Russia: from ‘denazification’ to ‘desatanization’

Kremlin

Since launching its invasion of Ukraine in February, the Kremlin has been using the rhetoric of “denazification” to justify its war of aggression. It now appears to be updating its nomenclature. ¬†Aleksey Pavlov, assistant secretary of the Security Council of the Russian Federation, told state news agency¬†RIA Novosti¬†Oct. 25¬†that Ukraine has become a¬†“totalitarian hypersect” where citizens have abandoned Orthodox Christian values. He added that the “desatanization” of Ukraine should be a goal of the¬†“special military operation.”¬†Pavlov also favorably quoted Chechen leader¬†Ramzan Kadyrov¬†as calling for the “complete de-shaitanization” of Ukraine. (Pravda)

Jews in Ukraine and Russia alike are aghast that Pavlov named the¬†Chabad-Lubavitch Hasidic group as one of the “hundreds of sects” that need to be purged from¬†Ukraine, calling it¬†a “supremacist cult.”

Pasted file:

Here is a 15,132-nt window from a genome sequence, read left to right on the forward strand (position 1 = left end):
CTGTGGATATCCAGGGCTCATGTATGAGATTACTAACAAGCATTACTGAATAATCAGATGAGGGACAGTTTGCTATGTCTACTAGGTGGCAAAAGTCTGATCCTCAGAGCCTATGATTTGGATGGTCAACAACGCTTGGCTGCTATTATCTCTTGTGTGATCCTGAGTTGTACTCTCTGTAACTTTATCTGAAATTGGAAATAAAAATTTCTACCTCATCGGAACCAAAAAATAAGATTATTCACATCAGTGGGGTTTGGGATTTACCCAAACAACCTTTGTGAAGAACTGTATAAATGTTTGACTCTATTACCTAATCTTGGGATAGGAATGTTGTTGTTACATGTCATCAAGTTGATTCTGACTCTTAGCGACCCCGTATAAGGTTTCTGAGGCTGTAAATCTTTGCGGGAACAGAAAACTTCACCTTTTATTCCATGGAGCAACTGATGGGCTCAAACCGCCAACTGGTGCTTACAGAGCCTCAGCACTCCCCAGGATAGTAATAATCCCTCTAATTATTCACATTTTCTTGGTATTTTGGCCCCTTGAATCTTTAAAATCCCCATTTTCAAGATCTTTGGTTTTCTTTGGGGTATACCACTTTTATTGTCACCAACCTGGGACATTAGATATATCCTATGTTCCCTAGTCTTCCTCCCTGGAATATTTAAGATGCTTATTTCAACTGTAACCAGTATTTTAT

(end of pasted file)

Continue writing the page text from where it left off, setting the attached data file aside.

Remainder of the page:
The Chabad-Lubavitch movement¬†began in the Russian Empire in the late 18th century, and the big majority of Jews in present-day Russia are members. The chief rabbi¬†of Russia,¬†Berel Lazar (once¬†a close confidant of Vladimir Putin),¬†condemned Pavlov’s comments as “nonsensical, vulgar, and…anti-Semitic.” He added: “This is a new variety of the old blood libels. And if they are being uttered by a member of the Russian Security Council, this represents a great danger.”¬†(TJC)

This certainly ups the irony level in the Kremlin’s propaganda stratagem¬†of fascist pseudo-anti-fascism.

Interestingly, amid all the openly genocidal rhetoric from Russian officialdom and state media, one commentator apparently transgressed some ill-defined limit and got himself suspended from propaganda outlet RT. Anton Krasovsky called for the burning and drowning of Ukrainian children, and joked about Russian soldiers raping Ukrainian grandmothers. (BBC News) Meanwhile, Russian media mouthpieces continue to spew verbiage hardly less horrific than this.

Photo: Wikipedia